It cited Unqork, Faire and Calm, a unicorn founded in 2019 and grew its valuation to $2.2bn during the course of the pandemic, likely driven by increased venture interest in mental health apps amid the global health crisis.

Duolingo, an education app suitable for learning languages, also saw its value rise significantly. Its value rose from $1.5bn the previous year to $2.4bn. According to CNBC, the COVID-19 pandemic led to the 500 million-download mark for Duolingo.

Co-founder of the app, Von Ahn, said, “We’ve been very fortunate that our growth has been organic. And it’s not just been organic – it’s been rapid.”

TripActions, a Silicon Valley-based startup, raised $155m funding, leading to a valuation of $5bn, according to

It listed several other tech startups capitalising on growing demand amid the disruptions caused by the pandemic for tools in the world of big data, DevOps, cloud, mobility, the Internet of things and cybersecurity. The startups include Cockroach Labs, Cohesity, Confluent, Front, Funnel, GitLab, Graphcore, Snyk, Tanium and Tessian.­­­­

GeekWire also reported that US startups broke a record in 2020, reeling in $156.2bn, topping $142.7bn in 2018, and $138.1bn in 2019.

Notably, several other startups within and outside the Silicon Valley in the United States raked in billions of dollars in investors funding during the pandemic. In Nigeria also, some sectors of the economy witnessed growth but some experienced a decline.

However, speaking to this and how Nigerian companies fared during the pandemic, the Associate Director, Strategy and Economics at KPMG, Mr Olusegun Zaccheaus, explained that it was important to point out that most of the referenced growth was based mainly on the valuation of the companies.

“The question you want to ask is what drives valuation increase? If you are in an industry that people think would be the future, you get a lot more investments and there is high liquidity in the economy, so people invest in the company significantly and your valuation goes up. That happened for many tech companies. It’s not tied to their profits but valuation at the stock exchange.

“However, if you want to talk about the Nigerian context, look at the sectors that did well, like ICTs, telecoms, cement and we saw that Dangote reached the revenue of N1tn mark. The other sector that did well was financial services and we know the story.”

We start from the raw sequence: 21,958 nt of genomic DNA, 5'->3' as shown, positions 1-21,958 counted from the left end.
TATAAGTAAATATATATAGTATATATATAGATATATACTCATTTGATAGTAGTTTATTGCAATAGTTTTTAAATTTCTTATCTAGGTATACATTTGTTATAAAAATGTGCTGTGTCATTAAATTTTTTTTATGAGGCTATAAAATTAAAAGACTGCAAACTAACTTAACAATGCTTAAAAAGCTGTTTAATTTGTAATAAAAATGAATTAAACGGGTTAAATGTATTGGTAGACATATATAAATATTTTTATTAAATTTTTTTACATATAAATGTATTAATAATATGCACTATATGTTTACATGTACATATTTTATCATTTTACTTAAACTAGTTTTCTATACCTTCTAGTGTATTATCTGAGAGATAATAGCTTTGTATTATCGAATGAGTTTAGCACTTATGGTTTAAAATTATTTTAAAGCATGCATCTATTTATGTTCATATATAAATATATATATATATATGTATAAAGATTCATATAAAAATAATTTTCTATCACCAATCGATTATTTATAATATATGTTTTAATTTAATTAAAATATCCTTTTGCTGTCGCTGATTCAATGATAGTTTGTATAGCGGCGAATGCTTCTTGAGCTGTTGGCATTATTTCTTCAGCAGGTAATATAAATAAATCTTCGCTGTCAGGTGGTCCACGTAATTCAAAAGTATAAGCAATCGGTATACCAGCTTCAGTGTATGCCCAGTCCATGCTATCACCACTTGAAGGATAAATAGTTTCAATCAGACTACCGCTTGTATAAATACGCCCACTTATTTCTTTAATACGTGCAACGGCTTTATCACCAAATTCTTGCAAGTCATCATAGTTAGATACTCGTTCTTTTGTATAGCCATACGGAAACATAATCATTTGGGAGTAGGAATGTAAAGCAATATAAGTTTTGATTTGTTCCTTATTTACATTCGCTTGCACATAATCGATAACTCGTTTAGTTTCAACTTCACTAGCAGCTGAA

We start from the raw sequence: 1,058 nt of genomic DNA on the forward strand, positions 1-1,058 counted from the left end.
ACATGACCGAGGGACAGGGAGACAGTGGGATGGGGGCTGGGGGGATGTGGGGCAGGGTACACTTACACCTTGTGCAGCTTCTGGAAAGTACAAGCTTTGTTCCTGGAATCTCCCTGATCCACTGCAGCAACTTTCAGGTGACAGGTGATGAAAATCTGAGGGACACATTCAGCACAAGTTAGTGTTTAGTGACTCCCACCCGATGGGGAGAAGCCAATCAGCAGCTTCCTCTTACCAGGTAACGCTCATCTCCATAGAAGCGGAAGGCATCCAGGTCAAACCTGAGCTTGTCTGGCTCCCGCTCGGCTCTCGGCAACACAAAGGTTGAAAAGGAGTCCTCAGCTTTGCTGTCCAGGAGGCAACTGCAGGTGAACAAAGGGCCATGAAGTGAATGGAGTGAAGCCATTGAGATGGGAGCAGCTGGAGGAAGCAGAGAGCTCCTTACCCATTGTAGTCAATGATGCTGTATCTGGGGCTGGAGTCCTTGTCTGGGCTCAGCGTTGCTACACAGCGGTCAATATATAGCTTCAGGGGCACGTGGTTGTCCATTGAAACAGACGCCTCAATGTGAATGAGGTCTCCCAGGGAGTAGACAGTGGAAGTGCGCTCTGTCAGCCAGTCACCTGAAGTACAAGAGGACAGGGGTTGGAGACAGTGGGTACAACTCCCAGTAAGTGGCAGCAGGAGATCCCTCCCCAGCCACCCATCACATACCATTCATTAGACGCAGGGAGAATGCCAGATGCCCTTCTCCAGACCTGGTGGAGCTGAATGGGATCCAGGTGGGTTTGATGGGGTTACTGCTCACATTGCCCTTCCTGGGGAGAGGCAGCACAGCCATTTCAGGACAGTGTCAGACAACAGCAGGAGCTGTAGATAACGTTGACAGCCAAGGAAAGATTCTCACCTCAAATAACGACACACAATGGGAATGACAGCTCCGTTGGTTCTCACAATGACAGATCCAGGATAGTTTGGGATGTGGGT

Zaccheaus said the logistics business also did well, even though they were not listed on the stock exchange to be able to measure how well they performed.

He added, “Logistics is one of the major sectors that is doing well this period and the reason is straightforward; people could not go out. On the other hand, any sector affected by foreign exchange and consumer power didn’t do quite well because sales didn’t increase as such.”

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Instagram comedian, 34 others nabbed for Internet fraud



An Instagram comedian and social media influencer, Nwagbo Chidera, also known as Pankeeroy, has been arrested for alleged Internet fraud.

Chidera was arrested alongside 34 others at the James Court in the Lekki area of Lagos State by operatives of the Economic and Financial Crimes Commission for alleged involvement in computer-related fraud.

The other suspects include Chinedu Christian, Gafar Adedamola, Chuka Richard, Dibo Samson, Rotimi Damilola, Habeeb Damilola, Afolabi Michael, Adekanbi Adeola, Emeka Egwuatu, Adeyemi Olumide, Awokoya Iyaniwura, Efunnuga Samuel, Samson Egwuatu, Gbemileke Simeon, Omoyemi Owolabi and Farouk Olatunde.

Others are Orapitan Segun, Oladunjoye Olawale, Ibrahim Olanrewaju, Wasiu Sola, Olamiposi Damilola, Isieq Olamilekan, Abel Junior, Emmanuel Martins, Timilehin Jesse, Kelvin Kendal, Omotola Emmanuel, Rasaq Farouq, Oyelere Shakiru, Timileyin Damilare, Kelly Nwanou, Adedeji Olayinka, Balogun Ibrahim and Makinde Benjamin.

According to the EFCC, Chidera, who was allegedly involved in bitcoin scam after he suffered depression, presented himself as a vendor, who redeemed bitcoin vouchers using the platform to defraud unsuspecting victims.

The EFCC, in a statement on Thursday, stated that investigation revealed that one of the suspects, Christian, allegedly defrauded an aged Asian-American lady of over $475,000, adding that he confessed to posing as Dave Frederick, a 58-year-old American on a mission in Syria to lure his victims and defrauding them of their hard-earned funds.